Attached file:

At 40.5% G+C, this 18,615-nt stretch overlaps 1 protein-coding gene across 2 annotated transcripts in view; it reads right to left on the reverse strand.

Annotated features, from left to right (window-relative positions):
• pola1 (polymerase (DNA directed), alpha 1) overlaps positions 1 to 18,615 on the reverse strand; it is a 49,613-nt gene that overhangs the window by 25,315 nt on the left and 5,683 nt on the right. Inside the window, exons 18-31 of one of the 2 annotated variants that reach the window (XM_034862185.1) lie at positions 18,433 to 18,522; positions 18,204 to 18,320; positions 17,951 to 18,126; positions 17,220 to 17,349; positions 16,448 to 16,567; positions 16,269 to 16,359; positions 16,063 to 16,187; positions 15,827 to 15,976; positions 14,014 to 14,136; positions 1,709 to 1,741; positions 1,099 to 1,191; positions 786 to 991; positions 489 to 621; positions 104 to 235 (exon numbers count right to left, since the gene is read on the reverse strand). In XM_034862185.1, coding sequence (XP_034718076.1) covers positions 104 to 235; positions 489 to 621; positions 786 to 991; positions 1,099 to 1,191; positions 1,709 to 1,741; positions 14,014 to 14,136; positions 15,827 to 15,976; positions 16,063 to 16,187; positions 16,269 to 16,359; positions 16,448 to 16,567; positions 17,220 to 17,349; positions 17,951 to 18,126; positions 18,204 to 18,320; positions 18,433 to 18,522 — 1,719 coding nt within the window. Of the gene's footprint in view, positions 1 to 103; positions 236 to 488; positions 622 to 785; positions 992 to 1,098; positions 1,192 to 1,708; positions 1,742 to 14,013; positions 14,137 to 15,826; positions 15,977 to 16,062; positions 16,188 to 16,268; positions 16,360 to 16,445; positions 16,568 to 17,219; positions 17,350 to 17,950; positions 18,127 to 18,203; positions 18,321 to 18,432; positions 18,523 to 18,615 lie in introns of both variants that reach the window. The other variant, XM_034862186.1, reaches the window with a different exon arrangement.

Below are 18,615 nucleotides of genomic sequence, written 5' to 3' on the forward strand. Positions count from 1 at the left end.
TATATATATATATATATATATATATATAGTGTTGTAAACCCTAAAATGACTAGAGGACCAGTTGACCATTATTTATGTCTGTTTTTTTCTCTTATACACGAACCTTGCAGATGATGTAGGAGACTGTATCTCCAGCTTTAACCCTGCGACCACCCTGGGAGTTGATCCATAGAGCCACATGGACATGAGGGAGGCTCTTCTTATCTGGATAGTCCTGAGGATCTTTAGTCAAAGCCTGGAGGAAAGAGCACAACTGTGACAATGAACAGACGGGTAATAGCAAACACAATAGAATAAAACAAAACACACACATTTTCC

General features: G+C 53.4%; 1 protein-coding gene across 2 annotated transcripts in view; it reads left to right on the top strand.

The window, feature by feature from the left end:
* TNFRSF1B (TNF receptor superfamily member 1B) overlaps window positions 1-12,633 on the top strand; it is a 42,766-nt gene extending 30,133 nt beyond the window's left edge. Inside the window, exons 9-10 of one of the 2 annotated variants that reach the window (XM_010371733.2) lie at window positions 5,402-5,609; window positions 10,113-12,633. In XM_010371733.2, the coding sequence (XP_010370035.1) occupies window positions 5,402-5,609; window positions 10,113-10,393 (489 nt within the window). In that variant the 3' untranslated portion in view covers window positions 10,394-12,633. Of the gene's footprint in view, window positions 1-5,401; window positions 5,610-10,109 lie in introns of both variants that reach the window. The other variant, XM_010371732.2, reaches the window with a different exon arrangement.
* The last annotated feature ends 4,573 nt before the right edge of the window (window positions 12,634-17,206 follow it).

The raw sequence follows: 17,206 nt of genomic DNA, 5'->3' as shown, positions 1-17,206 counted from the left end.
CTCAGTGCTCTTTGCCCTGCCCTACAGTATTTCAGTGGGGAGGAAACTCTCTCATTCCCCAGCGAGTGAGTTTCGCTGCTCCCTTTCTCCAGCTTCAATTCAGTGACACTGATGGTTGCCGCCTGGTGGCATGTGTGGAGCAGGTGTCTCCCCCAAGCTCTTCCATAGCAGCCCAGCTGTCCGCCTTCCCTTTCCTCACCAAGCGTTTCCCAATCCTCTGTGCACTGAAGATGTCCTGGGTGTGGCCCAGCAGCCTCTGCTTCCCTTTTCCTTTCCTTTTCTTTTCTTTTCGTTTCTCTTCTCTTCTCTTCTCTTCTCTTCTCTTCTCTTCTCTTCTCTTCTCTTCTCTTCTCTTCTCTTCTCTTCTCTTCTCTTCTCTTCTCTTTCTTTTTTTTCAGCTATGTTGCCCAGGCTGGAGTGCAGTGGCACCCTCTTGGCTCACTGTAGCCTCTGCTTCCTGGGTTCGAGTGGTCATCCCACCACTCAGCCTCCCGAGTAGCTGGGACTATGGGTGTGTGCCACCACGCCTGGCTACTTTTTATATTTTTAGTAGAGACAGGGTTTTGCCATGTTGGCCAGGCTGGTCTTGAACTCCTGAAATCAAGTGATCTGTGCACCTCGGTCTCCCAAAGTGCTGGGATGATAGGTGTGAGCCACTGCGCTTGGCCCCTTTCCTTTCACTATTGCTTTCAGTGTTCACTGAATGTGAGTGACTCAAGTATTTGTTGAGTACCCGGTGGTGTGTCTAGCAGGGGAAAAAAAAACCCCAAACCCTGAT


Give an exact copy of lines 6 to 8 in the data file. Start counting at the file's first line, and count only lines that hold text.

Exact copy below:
General features: G+C 53.4%; 1 protein-coding gene across 2 annotated transcripts in view; it reads left to right on the top strand.

The window, feature by feature from the left end:
* TNFRSF1B (TNF receptor superfamily member 1B) overlaps window positions 1-12,633 on the top strand; it is a 42,766-nt gene extending 30,133 nt beyond the window's left edge. Inside the window, exons 9-10 of one of the 2 annotated variants that reach the window (XM_010371733.2) lie at window positions 5,402-5,609; window positions 10,113-12,633. In XM_010371733.2, the coding sequence (XP_010370035.1) occupies window positions 5,402-5,609; window positions 10,113-10,393 (489 nt within the window). In that variant the 3' untranslated portion in view covers window positions 10,394-12,633. Of the gene's footprint in view, window positions 1-5,401; window positions 5,610-10,109 lie in introns of both variants that reach the window. The other variant, XM_010371732.2, reaches the window with a different exon arrangement.